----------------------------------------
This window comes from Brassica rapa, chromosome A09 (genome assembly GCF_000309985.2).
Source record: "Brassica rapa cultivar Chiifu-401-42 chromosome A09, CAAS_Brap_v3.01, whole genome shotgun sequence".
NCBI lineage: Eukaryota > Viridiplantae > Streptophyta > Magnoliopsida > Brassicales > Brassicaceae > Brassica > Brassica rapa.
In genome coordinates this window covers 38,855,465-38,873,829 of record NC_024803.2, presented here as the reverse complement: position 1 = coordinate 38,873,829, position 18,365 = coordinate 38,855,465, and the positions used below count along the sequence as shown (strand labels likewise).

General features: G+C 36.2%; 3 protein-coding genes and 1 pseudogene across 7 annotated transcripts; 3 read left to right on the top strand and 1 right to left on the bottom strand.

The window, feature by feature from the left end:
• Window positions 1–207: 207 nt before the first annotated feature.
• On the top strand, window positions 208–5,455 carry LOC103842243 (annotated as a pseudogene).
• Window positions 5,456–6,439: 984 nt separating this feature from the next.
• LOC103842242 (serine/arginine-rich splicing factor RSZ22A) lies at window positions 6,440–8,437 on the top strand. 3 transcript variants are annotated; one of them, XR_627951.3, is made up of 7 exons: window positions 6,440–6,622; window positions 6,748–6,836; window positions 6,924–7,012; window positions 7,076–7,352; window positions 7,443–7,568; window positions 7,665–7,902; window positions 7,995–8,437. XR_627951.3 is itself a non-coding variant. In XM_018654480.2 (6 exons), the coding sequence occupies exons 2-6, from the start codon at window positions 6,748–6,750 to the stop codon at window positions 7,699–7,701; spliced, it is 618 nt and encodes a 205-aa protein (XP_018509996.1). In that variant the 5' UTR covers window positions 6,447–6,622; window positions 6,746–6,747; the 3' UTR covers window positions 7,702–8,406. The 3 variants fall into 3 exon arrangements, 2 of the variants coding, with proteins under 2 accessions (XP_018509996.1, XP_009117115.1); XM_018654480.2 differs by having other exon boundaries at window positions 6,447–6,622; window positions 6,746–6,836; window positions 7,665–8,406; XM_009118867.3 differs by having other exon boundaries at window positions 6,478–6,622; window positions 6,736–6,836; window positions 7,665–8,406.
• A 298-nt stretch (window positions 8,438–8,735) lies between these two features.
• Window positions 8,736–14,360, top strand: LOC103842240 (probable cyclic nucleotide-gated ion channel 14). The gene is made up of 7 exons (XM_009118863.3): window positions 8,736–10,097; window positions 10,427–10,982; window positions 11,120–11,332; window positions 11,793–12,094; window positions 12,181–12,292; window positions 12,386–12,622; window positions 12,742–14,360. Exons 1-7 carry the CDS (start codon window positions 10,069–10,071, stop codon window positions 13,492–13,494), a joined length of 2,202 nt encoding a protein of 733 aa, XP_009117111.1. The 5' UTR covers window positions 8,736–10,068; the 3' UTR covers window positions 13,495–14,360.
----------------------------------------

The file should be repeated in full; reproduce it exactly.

This window comes from Brassica rapa, chromosome A09 (genome assembly GCF_000309985.2).
Source record: "Brassica rapa cultivar Chiifu-401-42 chromosome A09, CAAS_Brap_v3.01, whole genome shotgun sequence".
NCBI lineage: Eukaryota > Viridiplantae > Streptophyta > Magnoliopsida > Brassicales > Brassicaceae > Brassica > Brassica rapa.
In genome coordinates this window covers 38,855,465-38,873,829 of record NC_024803.2, presented here as the reverse complement: position 1 = coordinate 38,873,829, position 18,365 = coordinate 38,855,465, and the positions used below count along the sequence as shown (strand labels likewise).

General features: G+C 36.2%; 3 protein-coding genes and 1 pseudogene across 7 annotated transcripts; 3 read left to right on the top strand and 1 right to left on the bottom strand.

The window, feature by feature from the left end:
• Window positions 1–207: 207 nt before the first annotated feature.
• On the top strand, window positions 208–5,455 carry LOC103842243 (annotated as a pseudogene).
• Window positions 5,456–6,439: 984 nt separating this feature from the next.
• LOC103842242 (serine/arginine-rich splicing factor RSZ22A) lies at window positions 6,440–8,437 on the top strand. 3 transcript variants are annotated; one of them, XR_627951.3, is made up of 7 exons: window positions 6,440–6,622; window positions 6,748–6,836; window positions 6,924–7,012; window positions 7,076–7,352; window positions 7,443–7,568; window positions 7,665–7,902; window positions 7,995–8,437. XR_627951.3 is itself a non-coding variant. In XM_018654480.2 (6 exons), the coding sequence occupies exons 2-6, from the start codon at window positions 6,748–6,750 to the stop codon at window positions 7,699–7,701; spliced, it is 618 nt and encodes a 205-aa protein (XP_018509996.1). In that variant the 5' UTR covers window positions 6,447–6,622; window positions 6,746–6,747; the 3' UTR covers window positions 7,702–8,406. The 3 variants fall into 3 exon arrangements, 2 of the variants coding, with proteins under 2 accessions (XP_018509996.1, XP_009117115.1); XM_018654480.2 differs by having other exon boundaries at window positions 6,447–6,622; window positions 6,746–6,836; window positions 7,665–8,406; XM_009118867.3 differs by having other exon boundaries at window positions 6,478–6,622; window positions 6,736–6,836; window positions 7,665–8,406.
• A 298-nt stretch (window positions 8,438–8,735) lies between these two features.
• Window positions 8,736–14,360, top strand: LOC103842240 (probable cyclic nucleotide-gated ion channel 14). The gene is made up of 7 exons (XM_009118863.3): window positions 8,736–10,097; window positions 10,427–10,982; window positions 11,120–11,332; window positions 11,793–12,094; window positions 12,181–12,292; window positions 12,386–12,622; window positions 12,742–14,360. Exons 1-7 carry the CDS (start codon window positions 10,069–10,071, stop codon window positions 13,492–13,494), a joined length of 2,202 nt encoding a protein of 733 aa, XP_009117111.1. The 5' UTR covers window positions 8,736–10,068; the 3' UTR covers window positions 13,495–14,360.